We’re a strange lot, aren’t we? Active participants in the creation of a child, but relegated to the sidelines to watch for nine months after conception. I found it a really weird spot to be in and the idea of a child growing inside my wife was just mind boggling. Watching her give birth to our kids is sitting atop my list of the most awe-inspiring events I have ever witnessed. Second place is so far removed from this that you can hardly consider it a list. It looks something like this:
Once your child is born, your job as a father is to be a teacher; a role model. Your kids will look to you for advice and guidance, and you best be prepared because they will ask you questions and do things that you’ve never even dreamed of. I find that most of the time I just have to think WAY back to when I was young and carefree to figure out how to respond.
When I broke my arm the first thing I did was find my father and look for him to take care of me and get me to the hospital, so when I saw my 18-month old son running through the living room and take a nasty header the first thing I did was run over to him to pick him up. Of course, this was just a couple days after my vasectomy so when I bent down to pick him up I got him off the ground to about knee height and the pain in my nuts was so intense that I dropped him. The point is I was there to drop him in the first place.
|Me, my little brother, and our dad – taking in an inter-county baseball game|
When I was learning how to play sports, whether it was baseball or hockey or either of my ill-fated single seasons of soccer or lacrosse, my dad was there to show me the ropes and help me practice, so when my little girl wanted to start playing soccer the first thing I did was head over to the park to kick the ball around with her. When trying to encourage her to run like the wind after the ball I couldn’t resist kicking it as hard and far as I could into the wide open field so she could chase it. Of course, the odds of me hitting her right in the middle of her face with the ball and knocking her over were astronomical. The point is I was there to kick a soccer ball into her face in the first place.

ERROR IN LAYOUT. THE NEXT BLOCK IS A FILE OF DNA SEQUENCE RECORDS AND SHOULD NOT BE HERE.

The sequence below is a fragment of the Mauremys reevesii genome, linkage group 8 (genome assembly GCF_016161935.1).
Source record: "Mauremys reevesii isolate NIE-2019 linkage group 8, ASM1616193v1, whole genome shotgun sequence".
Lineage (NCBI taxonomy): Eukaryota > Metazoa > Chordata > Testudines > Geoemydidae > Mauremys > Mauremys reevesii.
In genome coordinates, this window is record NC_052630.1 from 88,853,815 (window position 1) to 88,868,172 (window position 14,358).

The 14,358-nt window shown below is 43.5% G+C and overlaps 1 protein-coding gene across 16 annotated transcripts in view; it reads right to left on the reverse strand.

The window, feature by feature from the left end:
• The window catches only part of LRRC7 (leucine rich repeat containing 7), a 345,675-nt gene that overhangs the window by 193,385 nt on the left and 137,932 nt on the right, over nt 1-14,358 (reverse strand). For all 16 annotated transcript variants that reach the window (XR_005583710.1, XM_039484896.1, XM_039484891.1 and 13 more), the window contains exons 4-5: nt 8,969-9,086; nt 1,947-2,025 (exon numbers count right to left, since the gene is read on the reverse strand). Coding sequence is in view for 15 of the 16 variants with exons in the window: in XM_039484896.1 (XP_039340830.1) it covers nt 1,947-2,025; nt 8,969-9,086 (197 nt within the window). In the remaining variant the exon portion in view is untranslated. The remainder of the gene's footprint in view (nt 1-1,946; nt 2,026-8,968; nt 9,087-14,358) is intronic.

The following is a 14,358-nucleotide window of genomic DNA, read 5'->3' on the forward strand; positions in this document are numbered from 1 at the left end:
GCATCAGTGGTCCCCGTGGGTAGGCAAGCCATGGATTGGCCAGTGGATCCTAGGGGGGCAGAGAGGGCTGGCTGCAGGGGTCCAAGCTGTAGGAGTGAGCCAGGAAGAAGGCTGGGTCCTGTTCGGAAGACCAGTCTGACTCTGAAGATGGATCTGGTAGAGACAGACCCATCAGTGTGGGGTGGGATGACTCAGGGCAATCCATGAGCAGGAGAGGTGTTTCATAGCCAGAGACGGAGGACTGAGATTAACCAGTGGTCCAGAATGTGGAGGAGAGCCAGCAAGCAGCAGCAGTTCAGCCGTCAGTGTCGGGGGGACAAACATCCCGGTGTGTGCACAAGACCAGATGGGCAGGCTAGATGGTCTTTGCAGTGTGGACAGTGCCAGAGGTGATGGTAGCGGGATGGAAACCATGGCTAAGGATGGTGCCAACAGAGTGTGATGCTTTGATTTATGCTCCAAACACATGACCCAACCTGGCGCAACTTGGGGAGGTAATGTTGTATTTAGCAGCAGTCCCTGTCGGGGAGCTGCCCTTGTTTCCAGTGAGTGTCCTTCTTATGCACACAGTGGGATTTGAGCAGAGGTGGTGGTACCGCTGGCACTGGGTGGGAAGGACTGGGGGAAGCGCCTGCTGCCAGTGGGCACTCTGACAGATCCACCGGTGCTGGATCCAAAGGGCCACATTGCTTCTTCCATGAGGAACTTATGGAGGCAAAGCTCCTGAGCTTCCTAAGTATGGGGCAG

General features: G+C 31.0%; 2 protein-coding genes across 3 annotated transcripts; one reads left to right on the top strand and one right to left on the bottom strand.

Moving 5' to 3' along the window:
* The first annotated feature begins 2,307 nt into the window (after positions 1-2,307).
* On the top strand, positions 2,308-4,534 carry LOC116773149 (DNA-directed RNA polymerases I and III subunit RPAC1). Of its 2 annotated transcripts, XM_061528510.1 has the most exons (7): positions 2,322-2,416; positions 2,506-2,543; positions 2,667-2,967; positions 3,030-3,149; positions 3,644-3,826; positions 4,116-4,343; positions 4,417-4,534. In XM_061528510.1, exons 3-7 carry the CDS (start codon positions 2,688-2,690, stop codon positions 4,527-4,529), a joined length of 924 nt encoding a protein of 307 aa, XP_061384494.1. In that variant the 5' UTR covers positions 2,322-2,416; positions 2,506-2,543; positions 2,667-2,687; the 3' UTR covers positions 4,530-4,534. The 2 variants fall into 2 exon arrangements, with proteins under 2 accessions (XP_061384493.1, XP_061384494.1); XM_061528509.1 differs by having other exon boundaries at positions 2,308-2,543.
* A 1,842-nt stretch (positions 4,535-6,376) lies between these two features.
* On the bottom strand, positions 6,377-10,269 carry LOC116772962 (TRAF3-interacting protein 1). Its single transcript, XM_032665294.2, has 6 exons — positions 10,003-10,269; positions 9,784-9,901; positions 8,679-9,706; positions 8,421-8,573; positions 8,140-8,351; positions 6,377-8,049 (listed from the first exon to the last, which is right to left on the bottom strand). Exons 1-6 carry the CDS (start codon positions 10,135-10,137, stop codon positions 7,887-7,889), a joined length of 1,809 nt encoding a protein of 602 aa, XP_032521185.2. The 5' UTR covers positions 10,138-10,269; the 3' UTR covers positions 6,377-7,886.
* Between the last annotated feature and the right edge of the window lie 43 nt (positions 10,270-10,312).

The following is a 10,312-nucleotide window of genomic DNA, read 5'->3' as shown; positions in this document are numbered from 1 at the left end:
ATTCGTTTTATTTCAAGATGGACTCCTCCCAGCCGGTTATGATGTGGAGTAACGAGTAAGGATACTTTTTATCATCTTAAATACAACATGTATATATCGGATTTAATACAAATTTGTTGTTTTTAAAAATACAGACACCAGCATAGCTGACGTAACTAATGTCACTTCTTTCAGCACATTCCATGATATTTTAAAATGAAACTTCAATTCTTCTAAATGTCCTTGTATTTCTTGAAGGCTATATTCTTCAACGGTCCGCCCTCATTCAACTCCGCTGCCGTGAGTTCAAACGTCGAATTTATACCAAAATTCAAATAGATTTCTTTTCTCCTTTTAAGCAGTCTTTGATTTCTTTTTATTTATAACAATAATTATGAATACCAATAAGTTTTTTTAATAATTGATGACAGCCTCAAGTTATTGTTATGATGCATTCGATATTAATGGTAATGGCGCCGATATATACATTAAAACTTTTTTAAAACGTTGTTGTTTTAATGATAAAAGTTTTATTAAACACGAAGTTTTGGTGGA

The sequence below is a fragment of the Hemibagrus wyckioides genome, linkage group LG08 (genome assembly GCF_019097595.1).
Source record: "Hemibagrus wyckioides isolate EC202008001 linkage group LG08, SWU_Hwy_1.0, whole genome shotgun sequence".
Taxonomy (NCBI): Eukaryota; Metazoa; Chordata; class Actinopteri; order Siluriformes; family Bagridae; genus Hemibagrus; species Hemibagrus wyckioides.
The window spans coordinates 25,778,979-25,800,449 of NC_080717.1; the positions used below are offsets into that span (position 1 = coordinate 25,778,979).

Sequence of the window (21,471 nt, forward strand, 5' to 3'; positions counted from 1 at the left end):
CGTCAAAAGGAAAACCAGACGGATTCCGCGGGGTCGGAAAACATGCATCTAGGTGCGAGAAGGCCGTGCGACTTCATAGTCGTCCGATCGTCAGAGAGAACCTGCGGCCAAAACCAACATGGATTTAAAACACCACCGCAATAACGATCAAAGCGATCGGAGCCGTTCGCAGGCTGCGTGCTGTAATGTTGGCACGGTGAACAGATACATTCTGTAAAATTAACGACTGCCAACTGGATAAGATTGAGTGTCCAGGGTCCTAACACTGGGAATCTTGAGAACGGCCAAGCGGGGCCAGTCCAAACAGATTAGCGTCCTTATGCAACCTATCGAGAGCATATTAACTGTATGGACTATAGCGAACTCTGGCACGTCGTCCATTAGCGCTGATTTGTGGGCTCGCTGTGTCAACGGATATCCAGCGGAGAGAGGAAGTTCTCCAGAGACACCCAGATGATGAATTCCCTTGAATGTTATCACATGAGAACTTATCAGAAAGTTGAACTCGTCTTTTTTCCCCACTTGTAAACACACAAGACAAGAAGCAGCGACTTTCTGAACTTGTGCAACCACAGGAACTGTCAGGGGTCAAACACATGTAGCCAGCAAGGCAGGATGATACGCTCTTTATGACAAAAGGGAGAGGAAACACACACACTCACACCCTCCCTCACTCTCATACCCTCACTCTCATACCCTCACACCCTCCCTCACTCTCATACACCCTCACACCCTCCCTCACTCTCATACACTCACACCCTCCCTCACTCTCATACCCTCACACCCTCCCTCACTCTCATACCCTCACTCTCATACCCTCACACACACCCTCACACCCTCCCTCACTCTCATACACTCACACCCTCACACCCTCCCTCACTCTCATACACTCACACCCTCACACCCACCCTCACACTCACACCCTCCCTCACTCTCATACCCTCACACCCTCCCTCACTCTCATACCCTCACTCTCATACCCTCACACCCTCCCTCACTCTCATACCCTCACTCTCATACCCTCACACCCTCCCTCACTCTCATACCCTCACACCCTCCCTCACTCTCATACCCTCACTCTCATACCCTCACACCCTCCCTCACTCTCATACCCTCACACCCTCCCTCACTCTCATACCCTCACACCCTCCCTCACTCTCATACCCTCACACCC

When I wanted a haircut my dad would take me across town to his barber and read the newspaper while this old Italian guy would fix me up with the perfect haircut, so when my son wanted a mohawk the first thing I did was get out the clippers. Okay, this one of those times where deviating from the fatherly guidance I received would work out, right? Of course, realizing that we had a big family photo shoot next week, I opted for no mohawk and ended up shaving his head and “ruining his life”. The point is I had well maintained professional hair clippers to use in the first place.
Lastly, when I wanted to know how to behave and what words to use for any given situation I would keep a keen ear open for what my father was saying. He was a very well-read man with an English degree and always chose his words carefully, so when my wife sent me running upstairs to get the camera because our daughter was doing something cute and I heard, “Never mind. She stopped doing it,” I naturally yelled out, “Shit!” Of course, this would have to be the precise moment our daughter would choose to speak her first distinguishable word. The point is she’s going to need words a lot worse than that out in the real world and I’d rather she learn them at home first instead of on the street or the Internet. How else would I have been able to take her to see her first movie rated 14A last night? I’d like to think the solid foundation of expletives I’ve taught her more than prepared her for the movie Spy, which didn’t quite rival Wolf of Wall Street for f-bombs but still had a fuckload of swearing in it (and two brief glimpses of a penis).
In another mind-boggling mystery, I can’t quite figure out why I haven’t received my Father of the Year award yet. There’s always next year, I guess.
Happy Father’s Day to my dad (whose own award is in the mail I’m sure) and to all the other dads out there lucky enough to have kids as great as mine.
|My kids “Princess Pants” and (The) “Dude”|
Awesome! 🙂 Great writing and sentiment.
Thanks, DS, and thanks for stopping by and commenting 🙂
Good God…you crack me up! It's great that you are such an attentive and caring dad. Just remember to set aside some of that retirement for therapy bills and all will be fine. 😛
Thanks for reading Joanne. I've already got a fund set up 🙂